4. Interplay of Central and Peripheral Systems Drives Neurodgeneration
The CNS has been considered as immunologically privileged and protected by the BBB which prevents entry of pathogens and immune cells into the parenchyma. However, recent evidence suggests that the communication between central CNS and periphery is very fluid. BBB breakdown and systemic inflammation appear to play an important role in the pathology of numerous neurodegenerative diseases compromising the vascular unit and inducing leukocyte migration within the brain parenchyma . A systemic infection or injury gives rise to an inflammatory response that communicates with brain. Both neural and humoral routes mediate communication from the site of peripheral inflammation to the brain. The neural route is through the dorsal motor nucleus of the vagus nerve . The humoral route involves circulating cytokines that communicate with the brain via several routes: (i) by saturable transport across the BBB ; (ii) by activating endothelial cells and perivascular macrophages ; and (iii) through circumventricular organs which lack a functional BBB .
Recent studies suggest that activation of the peripheral immune systems exacerbates the discordant central inflammatory response in aged or genetic predisposed brains. For instance, LPS challenge promotes microglial hyperactivity in aged mice, that is, associated with exaggerated induction of both proinflammatory IL1beta and anti-inflammatory IL-10 cytokines . In addition, Gao et al. have established a two-hit animal model involving -Syn mutation (A53T) and an environmental trigger (LPS) , which reproduces key features of PD and demonstrates synergistic effects of genetic predisposition and environmental exposures in the development of PD. Collectively, the aging process, genetic mutation, and/or dysregulation of certain gene expression serve as a “priming” stimulus for microglia, and upon secondary stimulation (e.g., environmental toxin or viral infection), the primed microglia release excessive quantities of proinflammatory cytokines driving neurodegeneration (Figure 1).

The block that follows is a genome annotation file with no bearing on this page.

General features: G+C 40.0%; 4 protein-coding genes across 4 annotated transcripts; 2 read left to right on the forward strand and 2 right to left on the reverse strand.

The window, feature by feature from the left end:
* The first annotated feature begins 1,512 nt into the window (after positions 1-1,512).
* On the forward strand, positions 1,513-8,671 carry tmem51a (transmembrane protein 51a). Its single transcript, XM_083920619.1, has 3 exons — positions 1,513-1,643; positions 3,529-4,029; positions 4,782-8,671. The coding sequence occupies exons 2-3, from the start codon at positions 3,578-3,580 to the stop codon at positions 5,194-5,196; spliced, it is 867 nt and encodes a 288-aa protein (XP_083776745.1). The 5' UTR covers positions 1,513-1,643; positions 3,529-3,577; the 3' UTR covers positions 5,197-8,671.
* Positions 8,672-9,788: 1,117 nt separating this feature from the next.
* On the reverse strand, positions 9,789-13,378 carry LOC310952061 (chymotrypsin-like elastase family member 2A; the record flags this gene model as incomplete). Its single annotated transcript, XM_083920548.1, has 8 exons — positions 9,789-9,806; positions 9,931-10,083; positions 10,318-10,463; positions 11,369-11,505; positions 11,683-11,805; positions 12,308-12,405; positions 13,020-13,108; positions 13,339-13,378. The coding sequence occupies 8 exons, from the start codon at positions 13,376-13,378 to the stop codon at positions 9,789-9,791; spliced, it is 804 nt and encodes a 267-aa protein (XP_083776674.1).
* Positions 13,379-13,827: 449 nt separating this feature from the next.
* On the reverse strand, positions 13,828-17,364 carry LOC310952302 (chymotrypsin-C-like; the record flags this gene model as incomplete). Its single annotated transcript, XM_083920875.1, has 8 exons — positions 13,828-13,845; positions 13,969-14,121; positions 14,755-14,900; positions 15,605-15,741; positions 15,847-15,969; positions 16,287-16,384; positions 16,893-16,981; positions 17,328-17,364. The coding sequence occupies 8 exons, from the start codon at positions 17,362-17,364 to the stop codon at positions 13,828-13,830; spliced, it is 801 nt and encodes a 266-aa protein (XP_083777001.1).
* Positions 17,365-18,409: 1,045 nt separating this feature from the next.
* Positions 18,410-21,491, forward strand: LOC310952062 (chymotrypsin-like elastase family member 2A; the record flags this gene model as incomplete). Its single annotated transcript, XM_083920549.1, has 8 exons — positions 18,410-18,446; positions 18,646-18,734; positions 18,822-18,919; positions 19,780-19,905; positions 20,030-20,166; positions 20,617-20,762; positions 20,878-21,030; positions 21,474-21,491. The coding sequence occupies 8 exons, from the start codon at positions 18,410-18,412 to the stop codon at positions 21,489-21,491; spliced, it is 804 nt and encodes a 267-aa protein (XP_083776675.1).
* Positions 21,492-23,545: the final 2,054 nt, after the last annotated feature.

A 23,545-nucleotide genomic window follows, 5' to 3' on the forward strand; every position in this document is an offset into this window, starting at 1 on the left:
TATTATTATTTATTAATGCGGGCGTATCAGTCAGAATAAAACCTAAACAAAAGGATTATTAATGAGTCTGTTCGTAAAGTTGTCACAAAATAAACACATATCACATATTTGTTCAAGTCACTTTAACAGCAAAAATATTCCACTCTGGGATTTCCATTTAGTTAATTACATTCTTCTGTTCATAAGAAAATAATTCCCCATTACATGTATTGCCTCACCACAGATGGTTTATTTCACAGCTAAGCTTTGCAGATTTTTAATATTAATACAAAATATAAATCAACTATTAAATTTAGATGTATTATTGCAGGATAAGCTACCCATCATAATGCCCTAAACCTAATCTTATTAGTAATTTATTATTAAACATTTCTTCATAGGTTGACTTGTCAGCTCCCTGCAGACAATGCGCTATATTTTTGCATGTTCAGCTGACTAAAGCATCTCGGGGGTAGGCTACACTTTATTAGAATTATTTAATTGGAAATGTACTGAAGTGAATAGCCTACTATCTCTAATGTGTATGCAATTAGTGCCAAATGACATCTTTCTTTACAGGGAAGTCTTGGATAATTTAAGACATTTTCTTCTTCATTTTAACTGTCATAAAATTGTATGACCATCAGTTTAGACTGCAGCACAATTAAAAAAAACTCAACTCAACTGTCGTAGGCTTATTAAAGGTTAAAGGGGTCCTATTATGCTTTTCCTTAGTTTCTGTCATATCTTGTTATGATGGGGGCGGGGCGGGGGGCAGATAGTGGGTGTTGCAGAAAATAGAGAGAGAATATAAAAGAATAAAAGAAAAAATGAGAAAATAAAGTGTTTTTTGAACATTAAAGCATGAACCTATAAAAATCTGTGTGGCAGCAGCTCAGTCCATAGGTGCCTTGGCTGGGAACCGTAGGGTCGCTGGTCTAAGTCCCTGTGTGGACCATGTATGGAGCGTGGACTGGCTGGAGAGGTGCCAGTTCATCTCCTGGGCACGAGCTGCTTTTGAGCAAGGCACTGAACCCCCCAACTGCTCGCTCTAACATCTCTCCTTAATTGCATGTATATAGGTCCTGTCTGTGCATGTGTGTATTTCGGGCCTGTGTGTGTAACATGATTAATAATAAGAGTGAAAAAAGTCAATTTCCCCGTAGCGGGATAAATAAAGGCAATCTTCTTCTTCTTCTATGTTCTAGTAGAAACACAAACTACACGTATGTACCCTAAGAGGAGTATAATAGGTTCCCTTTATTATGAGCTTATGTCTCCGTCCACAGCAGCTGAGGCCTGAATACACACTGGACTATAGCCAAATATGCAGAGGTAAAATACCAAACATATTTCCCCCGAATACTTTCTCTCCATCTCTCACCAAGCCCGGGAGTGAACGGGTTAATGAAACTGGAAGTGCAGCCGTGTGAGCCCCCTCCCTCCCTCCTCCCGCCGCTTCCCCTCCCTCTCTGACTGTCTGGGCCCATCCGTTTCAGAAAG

5. Therapeutic Implication